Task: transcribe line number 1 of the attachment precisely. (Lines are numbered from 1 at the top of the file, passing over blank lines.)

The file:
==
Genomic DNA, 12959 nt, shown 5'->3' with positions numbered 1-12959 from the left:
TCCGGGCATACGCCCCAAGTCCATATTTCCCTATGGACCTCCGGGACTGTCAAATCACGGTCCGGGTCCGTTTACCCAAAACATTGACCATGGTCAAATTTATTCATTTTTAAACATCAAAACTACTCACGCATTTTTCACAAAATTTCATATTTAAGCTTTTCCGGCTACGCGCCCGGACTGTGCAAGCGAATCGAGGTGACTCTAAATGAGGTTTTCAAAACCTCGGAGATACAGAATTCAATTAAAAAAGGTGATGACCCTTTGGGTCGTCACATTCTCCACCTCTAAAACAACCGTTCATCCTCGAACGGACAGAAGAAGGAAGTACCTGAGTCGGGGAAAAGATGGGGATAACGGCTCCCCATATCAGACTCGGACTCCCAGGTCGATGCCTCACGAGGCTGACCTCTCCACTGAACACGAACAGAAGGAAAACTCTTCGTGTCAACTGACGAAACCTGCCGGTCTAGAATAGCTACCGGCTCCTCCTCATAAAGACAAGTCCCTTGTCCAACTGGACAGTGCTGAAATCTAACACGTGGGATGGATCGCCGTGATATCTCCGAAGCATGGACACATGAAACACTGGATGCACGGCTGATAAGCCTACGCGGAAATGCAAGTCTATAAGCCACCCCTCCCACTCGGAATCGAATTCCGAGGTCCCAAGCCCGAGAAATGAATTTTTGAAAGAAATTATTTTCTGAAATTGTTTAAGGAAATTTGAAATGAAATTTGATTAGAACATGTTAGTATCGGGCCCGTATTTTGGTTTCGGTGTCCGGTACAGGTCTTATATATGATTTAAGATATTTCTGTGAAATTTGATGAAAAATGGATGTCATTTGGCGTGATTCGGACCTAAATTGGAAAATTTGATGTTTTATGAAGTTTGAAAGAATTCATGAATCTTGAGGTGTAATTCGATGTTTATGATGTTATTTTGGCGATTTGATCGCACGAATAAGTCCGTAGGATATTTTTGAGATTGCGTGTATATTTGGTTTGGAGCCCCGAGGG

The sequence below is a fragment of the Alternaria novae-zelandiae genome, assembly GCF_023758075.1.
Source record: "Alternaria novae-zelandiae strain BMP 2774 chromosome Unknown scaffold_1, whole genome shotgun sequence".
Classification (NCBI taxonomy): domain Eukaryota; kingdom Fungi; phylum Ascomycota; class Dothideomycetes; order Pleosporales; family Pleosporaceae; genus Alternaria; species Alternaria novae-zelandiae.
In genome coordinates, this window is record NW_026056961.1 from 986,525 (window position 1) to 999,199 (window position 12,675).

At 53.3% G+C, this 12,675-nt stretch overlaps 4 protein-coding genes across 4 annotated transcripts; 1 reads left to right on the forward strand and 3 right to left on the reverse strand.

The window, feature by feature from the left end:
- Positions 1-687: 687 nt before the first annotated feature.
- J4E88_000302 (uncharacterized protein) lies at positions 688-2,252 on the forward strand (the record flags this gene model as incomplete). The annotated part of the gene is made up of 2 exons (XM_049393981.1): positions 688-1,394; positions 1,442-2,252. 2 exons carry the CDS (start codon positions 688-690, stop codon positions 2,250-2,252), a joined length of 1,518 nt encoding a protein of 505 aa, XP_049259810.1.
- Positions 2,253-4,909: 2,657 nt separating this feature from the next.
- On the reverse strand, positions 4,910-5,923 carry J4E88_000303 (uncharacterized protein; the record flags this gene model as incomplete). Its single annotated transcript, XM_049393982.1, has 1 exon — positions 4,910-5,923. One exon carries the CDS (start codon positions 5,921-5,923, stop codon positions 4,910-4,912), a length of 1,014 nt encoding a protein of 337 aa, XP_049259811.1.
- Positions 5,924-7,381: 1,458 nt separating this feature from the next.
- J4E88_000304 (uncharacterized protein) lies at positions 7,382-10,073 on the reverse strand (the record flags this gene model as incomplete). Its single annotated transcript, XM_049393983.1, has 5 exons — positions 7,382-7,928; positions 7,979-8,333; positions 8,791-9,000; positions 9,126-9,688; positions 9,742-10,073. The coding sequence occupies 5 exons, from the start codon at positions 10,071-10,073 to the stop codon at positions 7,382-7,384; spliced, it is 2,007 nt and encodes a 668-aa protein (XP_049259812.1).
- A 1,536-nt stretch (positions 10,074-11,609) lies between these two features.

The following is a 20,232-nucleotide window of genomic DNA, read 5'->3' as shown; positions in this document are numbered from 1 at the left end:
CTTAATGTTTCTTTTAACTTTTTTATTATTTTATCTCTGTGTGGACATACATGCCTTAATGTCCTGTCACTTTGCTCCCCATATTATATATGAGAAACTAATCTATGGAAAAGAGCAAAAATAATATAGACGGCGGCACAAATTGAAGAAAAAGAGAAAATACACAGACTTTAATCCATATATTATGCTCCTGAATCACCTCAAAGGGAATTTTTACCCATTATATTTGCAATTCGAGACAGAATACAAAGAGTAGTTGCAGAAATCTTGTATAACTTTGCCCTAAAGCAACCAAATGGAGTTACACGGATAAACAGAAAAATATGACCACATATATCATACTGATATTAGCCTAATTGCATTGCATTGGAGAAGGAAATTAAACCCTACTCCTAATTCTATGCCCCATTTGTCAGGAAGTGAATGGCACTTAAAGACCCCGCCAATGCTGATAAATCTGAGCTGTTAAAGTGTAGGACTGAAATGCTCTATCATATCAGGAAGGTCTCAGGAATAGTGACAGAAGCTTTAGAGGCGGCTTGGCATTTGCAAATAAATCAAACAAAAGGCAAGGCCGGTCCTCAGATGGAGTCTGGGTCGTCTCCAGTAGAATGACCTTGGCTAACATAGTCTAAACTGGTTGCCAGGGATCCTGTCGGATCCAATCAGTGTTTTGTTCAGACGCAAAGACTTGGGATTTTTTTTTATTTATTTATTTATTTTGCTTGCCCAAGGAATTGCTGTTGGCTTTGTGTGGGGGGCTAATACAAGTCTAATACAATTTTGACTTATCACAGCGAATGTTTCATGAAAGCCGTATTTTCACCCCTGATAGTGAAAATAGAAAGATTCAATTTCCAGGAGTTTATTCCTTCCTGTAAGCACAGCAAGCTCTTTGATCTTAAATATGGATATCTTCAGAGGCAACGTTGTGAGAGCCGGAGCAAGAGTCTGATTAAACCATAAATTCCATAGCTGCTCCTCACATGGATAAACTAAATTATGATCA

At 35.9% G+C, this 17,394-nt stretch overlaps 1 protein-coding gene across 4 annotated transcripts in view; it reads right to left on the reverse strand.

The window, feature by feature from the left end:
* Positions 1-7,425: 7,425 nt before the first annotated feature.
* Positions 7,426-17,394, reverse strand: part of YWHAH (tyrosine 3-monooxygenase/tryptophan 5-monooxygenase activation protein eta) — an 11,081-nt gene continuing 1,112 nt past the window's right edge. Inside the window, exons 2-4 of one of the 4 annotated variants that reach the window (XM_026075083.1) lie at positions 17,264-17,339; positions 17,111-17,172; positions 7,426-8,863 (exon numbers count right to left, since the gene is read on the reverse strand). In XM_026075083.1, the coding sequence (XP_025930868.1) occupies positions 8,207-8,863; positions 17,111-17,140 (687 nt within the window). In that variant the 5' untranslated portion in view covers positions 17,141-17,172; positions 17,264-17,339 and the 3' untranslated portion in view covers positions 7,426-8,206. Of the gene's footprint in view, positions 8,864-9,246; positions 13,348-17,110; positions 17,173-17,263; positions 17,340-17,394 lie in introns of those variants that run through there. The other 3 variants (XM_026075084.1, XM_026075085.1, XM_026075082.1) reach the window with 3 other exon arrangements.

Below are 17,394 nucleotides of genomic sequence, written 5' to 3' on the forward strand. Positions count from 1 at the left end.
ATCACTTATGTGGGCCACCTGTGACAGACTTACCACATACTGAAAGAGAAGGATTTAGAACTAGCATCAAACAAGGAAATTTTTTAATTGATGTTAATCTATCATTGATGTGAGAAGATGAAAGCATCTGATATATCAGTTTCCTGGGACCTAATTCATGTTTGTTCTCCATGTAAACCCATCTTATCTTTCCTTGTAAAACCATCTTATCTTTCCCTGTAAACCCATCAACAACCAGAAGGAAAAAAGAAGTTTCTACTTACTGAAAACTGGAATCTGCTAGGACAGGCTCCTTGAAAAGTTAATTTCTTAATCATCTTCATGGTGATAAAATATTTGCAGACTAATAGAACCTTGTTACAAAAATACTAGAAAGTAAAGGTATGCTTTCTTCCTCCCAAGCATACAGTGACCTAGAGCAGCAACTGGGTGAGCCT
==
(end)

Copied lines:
Genomic DNA, 12959 nt, shown 5'->3' with positions numbered 1-12959 from the left: